Would any of the people on Graceland’s board and staff or Pizzo and Wolff’s staff want this to happen to their family graves, without even the courtesy of permission? I can confidently say the answer is no — no they wouldn’t. If they wouldn’t want it done to their family property and resting places, they shouldn’t have done it to anyone else’s. That they did is disturbing and shameful. Worse yet, no one has bothered to respond when any of my family has reached out for answers. No one has even asked if there could be a solution.
The last thing I want to say is that I realize I promised some kind of George Pullman story, a class tale — so here it is.
George Pullman was a wealthy businessman who made his fortune in the railroad industry after inventing a luxury sleeping car. His invention came just as the first transcontinental lines were laid down and changed America forever. But Pullman didn’t just hit upon the right idea at the right time — he went on to monopolize the railroad car business and build a model town on the south side of Chicago for his employees to live in. It was called Pullman of course, his name stamped on the town same as it was on the side of his sleeping cars. But Pullman the town became better known as a model of American-style feudalism than the happy worker-bee hive the bossman tried to pass it off as. His workers labored 16-hour days and were paid starvation wages, especially the African Americans who made up his crew of train porters. Exorbitant rents (automatically deducted from his workers’ pay) and company-planted spies were as much a feature of the town as its neat little red-brick rowhouses and fancy Victorian-style hotel.
When a financial panic hit in 1893, Pullman laid off workers and cut wages but refused to lower rents in his cutesy feudal town. Which led to a railroad workers’ strike in 1894 that spread throughout the country, ending up in riots, arrests, and federal troops storming the streets of Chicago to break the strike. Afterwards, Pullman’s reputation never recovered, even if he did “win” the strike. He was ordered to sell his town by the courts. And when he died only three years later, he left instructions to be buried under tons of concrete, to ward off desecration and revenge by all the workers he’d screwed over.Fortunately for them, history has taken over where a concrete grave foiled the common man. Today in Chicago, Pullman is remembered as a “fat cat” at best and a tyrant at worst.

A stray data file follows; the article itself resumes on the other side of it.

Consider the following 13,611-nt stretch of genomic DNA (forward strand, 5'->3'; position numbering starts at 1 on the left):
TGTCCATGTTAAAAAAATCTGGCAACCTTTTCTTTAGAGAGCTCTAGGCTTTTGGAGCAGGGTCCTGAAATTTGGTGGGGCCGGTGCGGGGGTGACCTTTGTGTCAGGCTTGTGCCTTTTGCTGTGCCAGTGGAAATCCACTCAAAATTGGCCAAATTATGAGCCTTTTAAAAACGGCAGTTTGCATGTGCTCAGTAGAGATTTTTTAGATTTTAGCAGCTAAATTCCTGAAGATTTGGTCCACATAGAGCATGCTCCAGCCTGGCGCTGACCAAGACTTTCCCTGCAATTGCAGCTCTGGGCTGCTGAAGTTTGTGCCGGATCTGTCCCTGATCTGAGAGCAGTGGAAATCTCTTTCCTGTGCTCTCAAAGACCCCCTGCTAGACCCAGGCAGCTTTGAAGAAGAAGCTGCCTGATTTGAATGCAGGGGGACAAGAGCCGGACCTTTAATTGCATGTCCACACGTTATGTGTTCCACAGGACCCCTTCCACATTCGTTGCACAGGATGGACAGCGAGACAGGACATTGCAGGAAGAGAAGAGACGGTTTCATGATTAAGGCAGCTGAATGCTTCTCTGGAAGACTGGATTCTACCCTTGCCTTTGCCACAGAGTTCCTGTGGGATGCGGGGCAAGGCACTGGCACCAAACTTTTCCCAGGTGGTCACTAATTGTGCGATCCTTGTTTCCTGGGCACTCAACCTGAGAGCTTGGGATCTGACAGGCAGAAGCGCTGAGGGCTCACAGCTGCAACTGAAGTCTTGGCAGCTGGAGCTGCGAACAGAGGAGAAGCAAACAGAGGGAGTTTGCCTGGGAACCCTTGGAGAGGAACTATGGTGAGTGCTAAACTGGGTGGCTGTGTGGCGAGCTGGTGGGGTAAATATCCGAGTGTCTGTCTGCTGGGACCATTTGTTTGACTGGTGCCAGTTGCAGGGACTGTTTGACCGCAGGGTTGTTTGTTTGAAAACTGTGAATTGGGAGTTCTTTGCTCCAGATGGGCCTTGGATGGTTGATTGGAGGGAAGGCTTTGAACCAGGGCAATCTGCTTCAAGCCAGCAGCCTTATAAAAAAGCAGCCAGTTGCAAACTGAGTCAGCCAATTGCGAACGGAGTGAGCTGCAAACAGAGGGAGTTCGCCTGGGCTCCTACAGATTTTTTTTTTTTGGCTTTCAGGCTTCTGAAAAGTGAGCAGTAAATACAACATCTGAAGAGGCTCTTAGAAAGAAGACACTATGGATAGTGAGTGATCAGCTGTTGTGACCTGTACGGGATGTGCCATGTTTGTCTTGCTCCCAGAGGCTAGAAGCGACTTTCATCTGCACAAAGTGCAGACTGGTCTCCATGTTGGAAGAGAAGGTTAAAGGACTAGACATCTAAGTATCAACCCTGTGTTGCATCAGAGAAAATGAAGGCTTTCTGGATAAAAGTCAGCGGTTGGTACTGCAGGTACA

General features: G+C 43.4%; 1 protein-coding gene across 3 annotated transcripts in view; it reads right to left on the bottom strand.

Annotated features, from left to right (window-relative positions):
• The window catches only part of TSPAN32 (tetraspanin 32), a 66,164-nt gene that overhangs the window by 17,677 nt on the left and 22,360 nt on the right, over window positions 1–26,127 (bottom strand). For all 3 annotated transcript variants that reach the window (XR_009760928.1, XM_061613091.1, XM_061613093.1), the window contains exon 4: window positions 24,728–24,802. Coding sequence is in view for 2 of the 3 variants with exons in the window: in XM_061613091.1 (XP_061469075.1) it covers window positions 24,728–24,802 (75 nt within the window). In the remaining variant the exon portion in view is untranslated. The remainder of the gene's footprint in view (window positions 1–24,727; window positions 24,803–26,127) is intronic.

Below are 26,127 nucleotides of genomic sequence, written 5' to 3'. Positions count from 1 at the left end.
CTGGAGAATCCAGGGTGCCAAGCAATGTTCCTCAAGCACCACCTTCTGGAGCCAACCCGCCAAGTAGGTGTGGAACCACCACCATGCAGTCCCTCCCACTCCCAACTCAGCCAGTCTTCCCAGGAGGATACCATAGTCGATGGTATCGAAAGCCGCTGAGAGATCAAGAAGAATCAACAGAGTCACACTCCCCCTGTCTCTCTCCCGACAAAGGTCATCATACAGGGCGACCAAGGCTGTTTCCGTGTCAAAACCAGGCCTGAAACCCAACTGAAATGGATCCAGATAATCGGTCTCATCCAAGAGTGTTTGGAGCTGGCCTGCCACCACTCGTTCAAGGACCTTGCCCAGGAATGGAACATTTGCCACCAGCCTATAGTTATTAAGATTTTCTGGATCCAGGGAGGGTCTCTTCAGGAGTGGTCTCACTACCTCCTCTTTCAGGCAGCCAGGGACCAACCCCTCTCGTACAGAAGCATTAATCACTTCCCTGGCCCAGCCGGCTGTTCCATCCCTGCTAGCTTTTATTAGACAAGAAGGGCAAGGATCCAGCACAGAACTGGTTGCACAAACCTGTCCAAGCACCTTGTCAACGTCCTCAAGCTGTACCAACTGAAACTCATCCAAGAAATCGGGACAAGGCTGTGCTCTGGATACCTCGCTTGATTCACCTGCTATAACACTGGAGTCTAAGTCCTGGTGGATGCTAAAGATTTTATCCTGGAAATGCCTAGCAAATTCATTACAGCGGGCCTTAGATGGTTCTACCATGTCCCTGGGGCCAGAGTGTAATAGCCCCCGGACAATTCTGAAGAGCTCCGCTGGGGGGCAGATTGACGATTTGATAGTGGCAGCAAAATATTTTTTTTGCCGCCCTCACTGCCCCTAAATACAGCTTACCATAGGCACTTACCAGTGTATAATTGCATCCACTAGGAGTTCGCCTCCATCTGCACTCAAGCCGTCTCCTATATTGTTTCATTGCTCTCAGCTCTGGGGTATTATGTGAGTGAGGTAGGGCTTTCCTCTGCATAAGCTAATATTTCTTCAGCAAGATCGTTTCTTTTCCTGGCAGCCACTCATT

Where was he buried? If you’ve been paying attention earlier, you’ll know: in Graceland. Which is fitting, given the cemetery’s recent developments. Extra care was taken by Graceland to protect the resting place of this uber-wealthy railroad magnate. It only makes sense, sadly, that no care was taken by Graceland to protect the resting places of 100 or 200 poor.
To all the people who worked on Graceland Cemetery’s “prairie restoration” project: Shame on you. From the great-granddaughter of the ones whose graves you desecrated. Consider this essay a well-deserved haunting.
This poem was published at Rose Red Review in the fall of 2016. Unfortunately, Rose Red Review has closed permanently and the website has been taken down. I’m really proud of this poem and wanted it to remain “out there” though, so I’m re-publishing it on my site. This poem will also appear in an upcoming book I’m publishing, Heartlandic.
The Buffalo Return To Illinois René Ostberg
The earth keeps score of what it’s been and who’s its friend. That field
connected to the crumbled lot where a shuttered Shell fed the chevys of Chicagoland getawaying west runawaying north disturbing the dust longsettled on the Illinois blacksoils deep-soaked with Sauk blood and pioneer sins and Potawatomi bones
knows it was once prairie
long ago when it was flush with ferality and friends, a million and many loves cowbirds bobcats kingsnakes coyotes crickets a place unmapped unnamed unforsaken
and it loved nothing so deep and doomperfect as the buffalo.
It remembers the way it liked to lay itself long thick and level waiting its black-bearded beloveds, and the way it trembled when a herd approached hooves shuffling wildgooseneck tails twitching the prairie’s skin itching tickling with the bisons nibbling and calves gamboling young and ferocious chasing extinction out of the milkweed out of the tallgrass away from the purple clover and smoke.
Every night the field calls for its old friends buffalo lover friend dream lost gone buffalo come back into the rumbled wake of auto exhaust putting the rustle of weeds to blame for the racket should anybody ask, or on the gas attendant ghosts and unresolved underearth clashes of white bloodguilt and redsouled resistance.
But weeds or no weeds guilt or no ghosts the field will not speak of those years when the buffalo were hunted away only to tell any other earth corners who’ll listen that as the hunting turned to slaughter and the prairie turned to a killing field it drank the blood of its black beloveds into itself like milk and rain and revenge melting
to raw remembrance.
Tallgrass timberland skinned penny thin Lincoln slim plains scalped fenced farmed within an inch of forsaken
a bo-peep place now bare bisonless
mapped now but missing its mighty herds unknown unloved ununderstood
All it wants is to tremble once again under the weight of a thousand black hooves.
It was a recent October morning. When the field woke to thunder groans and hooves. Two dozen black tongues licking the Illinois air. Black snouts glistening soft like constellations on a fogged-in flatlands night black beards bristling the slickening skin off the gas attendant ghosts. The field wept joy in butterflies and coneflowers welcomed its old friends in rusted meadow murmurs and the buffalo lay their glad heavy heads down to let the old prairie sing a new plainsong of tallgrasses trembling and reclamation.